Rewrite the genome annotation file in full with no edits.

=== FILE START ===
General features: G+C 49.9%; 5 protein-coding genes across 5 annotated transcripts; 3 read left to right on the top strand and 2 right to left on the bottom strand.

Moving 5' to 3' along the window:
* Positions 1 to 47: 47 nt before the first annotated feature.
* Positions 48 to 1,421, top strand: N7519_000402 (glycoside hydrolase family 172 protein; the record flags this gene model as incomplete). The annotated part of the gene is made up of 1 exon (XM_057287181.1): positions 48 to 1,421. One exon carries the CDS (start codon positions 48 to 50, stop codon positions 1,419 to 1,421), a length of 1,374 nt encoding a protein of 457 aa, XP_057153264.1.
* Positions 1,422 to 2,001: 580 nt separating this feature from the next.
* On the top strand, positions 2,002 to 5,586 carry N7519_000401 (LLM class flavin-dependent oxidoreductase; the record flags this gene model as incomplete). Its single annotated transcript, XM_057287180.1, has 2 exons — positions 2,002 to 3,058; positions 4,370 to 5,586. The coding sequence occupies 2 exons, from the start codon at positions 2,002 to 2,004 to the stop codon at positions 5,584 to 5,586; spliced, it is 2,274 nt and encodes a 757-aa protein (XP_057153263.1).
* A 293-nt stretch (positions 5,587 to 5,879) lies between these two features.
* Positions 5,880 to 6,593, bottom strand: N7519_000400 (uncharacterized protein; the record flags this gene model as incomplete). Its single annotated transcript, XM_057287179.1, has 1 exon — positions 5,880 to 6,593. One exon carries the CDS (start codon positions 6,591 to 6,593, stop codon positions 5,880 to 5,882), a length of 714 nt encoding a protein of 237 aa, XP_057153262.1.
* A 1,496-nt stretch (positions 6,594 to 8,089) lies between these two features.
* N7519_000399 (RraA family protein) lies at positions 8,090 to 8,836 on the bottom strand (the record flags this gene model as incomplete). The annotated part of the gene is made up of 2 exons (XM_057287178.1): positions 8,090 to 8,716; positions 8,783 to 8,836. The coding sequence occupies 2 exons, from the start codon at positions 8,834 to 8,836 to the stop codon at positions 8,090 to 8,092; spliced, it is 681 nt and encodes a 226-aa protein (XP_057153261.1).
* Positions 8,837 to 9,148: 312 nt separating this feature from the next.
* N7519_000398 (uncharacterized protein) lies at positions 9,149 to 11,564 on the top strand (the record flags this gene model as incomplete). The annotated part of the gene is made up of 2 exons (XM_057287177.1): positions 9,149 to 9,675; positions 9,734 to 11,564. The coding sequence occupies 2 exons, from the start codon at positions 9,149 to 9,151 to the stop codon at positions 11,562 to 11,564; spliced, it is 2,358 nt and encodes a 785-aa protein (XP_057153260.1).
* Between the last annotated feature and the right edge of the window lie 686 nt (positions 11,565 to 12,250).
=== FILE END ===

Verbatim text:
General features: G+C 49.9%; 5 protein-coding genes across 5 annotated transcripts; 3 read left to right on the top strand and 2 right to left on the bottom strand.

Moving 5' to 3' along the window:
* Positions 1 to 47: 47 nt before the first annotated feature.
* Positions 48 to 1,421, top strand: N7519_000402 (glycoside hydrolase family 172 protein; the record flags this gene model as incomplete). The annotated part of the gene is made up of 1 exon (XM_057287181.1): positions 48 to 1,421. One exon carries the CDS (start codon positions 48 to 50, stop codon positions 1,419 to 1,421), a length of 1,374 nt encoding a protein of 457 aa, XP_057153264.1.
* Positions 1,422 to 2,001: 580 nt separating this feature from the next.
* On the top strand, positions 2,002 to 5,586 carry N7519_000401 (LLM class flavin-dependent oxidoreductase; the record flags this gene model as incomplete). Its single annotated transcript, XM_057287180.1, has 2 exons — positions 2,002 to 3,058; positions 4,370 to 5,586. The coding sequence occupies 2 exons, from the start codon at positions 2,002 to 2,004 to the stop codon at positions 5,584 to 5,586; spliced, it is 2,274 nt and encodes a 757-aa protein (XP_057153263.1).
* A 293-nt stretch (positions 5,587 to 5,879) lies between these two features.
* Positions 5,880 to 6,593, bottom strand: N7519_000400 (uncharacterized protein; the record flags this gene model as incomplete). Its single annotated transcript, XM_057287179.1, has 1 exon — positions 5,880 to 6,593. One exon carries the CDS (start codon positions 6,591 to 6,593, stop codon positions 5,880 to 5,882), a length of 714 nt encoding a protein of 237 aa, XP_057153262.1.
* A 1,496-nt stretch (positions 6,594 to 8,089) lies between these two features.
* N7519_000399 (RraA family protein) lies at positions 8,090 to 8,836 on the bottom strand (the record flags this gene model as incomplete). The annotated part of the gene is made up of 2 exons (XM_057287178.1): positions 8,090 to 8,716; positions 8,783 to 8,836. The coding sequence occupies 2 exons, from the start codon at positions 8,834 to 8,836 to the stop codon at positions 8,090 to 8,092; spliced, it is 681 nt and encodes a 226-aa protein (XP_057153261.1).
* Positions 8,837 to 9,148: 312 nt separating this feature from the next.
* N7519_000398 (uncharacterized protein) lies at positions 9,149 to 11,564 on the top strand (the record flags this gene model as incomplete). The annotated part of the gene is made up of 2 exons (XM_057287177.1): positions 9,149 to 9,675; positions 9,734 to 11,564. The coding sequence occupies 2 exons, from the start codon at positions 9,149 to 9,151 to the stop codon at positions 11,562 to 11,564; spliced, it is 2,358 nt and encodes a 785-aa protein (XP_057153260.1).
* Between the last annotated feature and the right edge of the window lie 686 nt (positions 11,565 to 12,250).